West Virginia Morning
West Virginia Public Broadcasting

On this West Virginia Morning, Health officials in Huntington, say a cluster of HIV infections has grown to 71 confirmed cases. That’s in a city that usually sees about eight HIV infections in a year. As with an earlier such cluster in northern Kentucky, the primary cause of infection is needle drug use.

Health officials say harm reduction programs are an effective tool against HIV, offering needle exchanges and health screening services. 

But as the Ohio Valley ReSource’s Mary Meehan explains, many people are wary of syringe exchanges. And in some places, that means programs are closing just when they’re most needed.

August 19, 1863: Union Troops Destroy Saltpeter Works Near Franklin

Aug 19, 2019
General William Averell
E-WV, The West Virginia Encyclopedia

On August 19, 1863, Union troops under General William Averell destroyed the saltpeter works near Franklin, the seat of Pendleton County. This was the first of Averell’s three cavalry raids in 1863, launched from West Virginia toward Confederate railroads, troops, and supplies in western Virginia. Averell had been more or less banished to the West Virginia theater due to his failures during the Chancellorsville campaign.

Greenbier
Bobak Ha'Eri / Wikimedia Commons

The Greenbrier resort has announced it's giving away prizes and tickets to an upcoming golf tournament. A coal company controlled by the family of West Virginia Gov. Jim Justice is paying for the tickets.  

Pipe ready for construction.
Seth Perlman / Associated Press

Mountain Valley Pipeline this week suspended some construction activities that could affect threatened or endangered species. 

 

Adobe Stock

A religious organization in West Virginia has issued a statement, condemning recent shootings in El Paso and Dayton, and other hate speech invoking violence against immigrants. 

The West Virginia Council of Churches released a press release Friday, calling on lawmakers to fund efforts to understand the root causes of gun violence, white supremacy, and hate crimes against immigrants. The Council also urged foundations to assist in these efforts to curb the tide against hate and violence, and asks people in power to refrain from hateful remarks against those of other faiths.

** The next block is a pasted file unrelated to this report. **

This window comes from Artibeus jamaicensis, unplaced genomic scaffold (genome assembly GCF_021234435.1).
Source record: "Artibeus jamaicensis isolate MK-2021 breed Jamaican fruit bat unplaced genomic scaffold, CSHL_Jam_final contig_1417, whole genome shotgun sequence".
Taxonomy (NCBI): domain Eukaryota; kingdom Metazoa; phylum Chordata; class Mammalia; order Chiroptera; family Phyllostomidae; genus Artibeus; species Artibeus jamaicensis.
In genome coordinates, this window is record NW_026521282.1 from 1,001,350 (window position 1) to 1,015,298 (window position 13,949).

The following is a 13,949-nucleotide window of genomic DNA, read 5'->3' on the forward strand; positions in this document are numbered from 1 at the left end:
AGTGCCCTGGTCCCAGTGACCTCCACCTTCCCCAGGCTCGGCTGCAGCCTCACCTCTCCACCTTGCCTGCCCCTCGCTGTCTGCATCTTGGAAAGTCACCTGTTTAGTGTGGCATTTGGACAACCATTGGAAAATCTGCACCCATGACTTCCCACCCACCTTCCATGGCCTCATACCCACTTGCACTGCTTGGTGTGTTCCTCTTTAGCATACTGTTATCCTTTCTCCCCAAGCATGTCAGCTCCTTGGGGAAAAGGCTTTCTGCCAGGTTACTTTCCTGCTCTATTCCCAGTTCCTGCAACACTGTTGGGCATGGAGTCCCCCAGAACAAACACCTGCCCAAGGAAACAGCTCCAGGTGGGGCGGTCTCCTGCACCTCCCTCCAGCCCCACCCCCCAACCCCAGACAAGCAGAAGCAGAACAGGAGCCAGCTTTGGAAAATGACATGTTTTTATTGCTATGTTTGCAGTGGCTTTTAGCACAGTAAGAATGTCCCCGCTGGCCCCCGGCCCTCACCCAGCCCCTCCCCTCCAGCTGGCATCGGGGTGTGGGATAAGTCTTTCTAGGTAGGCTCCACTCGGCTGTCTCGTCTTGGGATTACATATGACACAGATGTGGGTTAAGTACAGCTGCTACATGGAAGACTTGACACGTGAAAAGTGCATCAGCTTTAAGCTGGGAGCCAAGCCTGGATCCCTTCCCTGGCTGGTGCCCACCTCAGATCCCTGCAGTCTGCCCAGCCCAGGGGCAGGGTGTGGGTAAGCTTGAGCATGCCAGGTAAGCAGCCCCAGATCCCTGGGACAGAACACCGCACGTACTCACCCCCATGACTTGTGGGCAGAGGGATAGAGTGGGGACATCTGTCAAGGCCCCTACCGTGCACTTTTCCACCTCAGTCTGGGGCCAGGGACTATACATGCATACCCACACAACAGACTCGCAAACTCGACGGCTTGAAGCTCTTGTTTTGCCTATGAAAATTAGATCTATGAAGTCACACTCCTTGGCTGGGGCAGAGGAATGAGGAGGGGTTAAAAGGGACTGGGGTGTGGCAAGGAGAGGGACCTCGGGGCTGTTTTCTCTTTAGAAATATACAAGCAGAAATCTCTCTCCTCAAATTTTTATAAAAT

Brian Peshek/ The Allegheny Front

The economy of central Appalachia has long revolved around extractive industries: timber, coal, oil and natural gas. The jobs associated with these industries are often good paying jobs. They also can bring environmental and health issues to the region. 

In this episode of Inside Appalachia, we’ll explore how an increase in natural gas development has brought challenges and concerns, both for our health and our natural environment. But for some, the jobs and economic benefits that come with this increased activity are welcome, especially as so many jobs have left our region in recent years. 


Courtesy: John D. & Catherine T. MacArthur Foundation

The recent rise of oil and gas drilling across West Virginia has raised questions about industry regulation and taxation. Many bear a striking resemblance to similar questions raised about the coal industry in years past. 

Ken Ward Jr. is a reporter for the Charleston Gazette-Mail. He’s been writing about the coal industry his entire career. He sees a number of similarities between the coal and natural gas industries and how those industries are regulated. 

Historical Photos Courtesy of the Nitro Convention and Visitors Bureau.

There’s a town in Kanawha County, West Virginia where some locals say living there is a "blast."

As part of our occasional series, "What’s in a Name," we take a look at the history and folklore of the names of Appalachian places. The town in question, Nitro, West Virginia, grew out of the explosives industry and was home to a factory that helped supply the U.S. Army with gun powder during World War I. Ken Thompson volunteers at the World War I museum in the city of Nitro.

Gregory Bull / AP Photo

Updated Friday, August 16, 2019 at 4:42 p.m.

Authorities in Morgantown and Monongalia County have confirmed U.S. Immigration and Customs Enforcement informed them they would be operating in the area. While ICE officials have confirmed “routine targeted enforcement  operations,” information on possible arrests and detainments is still unknown. 

West Virginia Morning
West Virginia Public Broadcasting

On this West Virginia Morning, we speak with a police officer turned sociologist. He offers a researcher’s perspective on gun violence. We also hear a report from The Allegheny Front on fracking concerns in Ohio, and we hear this week’s Mountain Stage Song of the Week.

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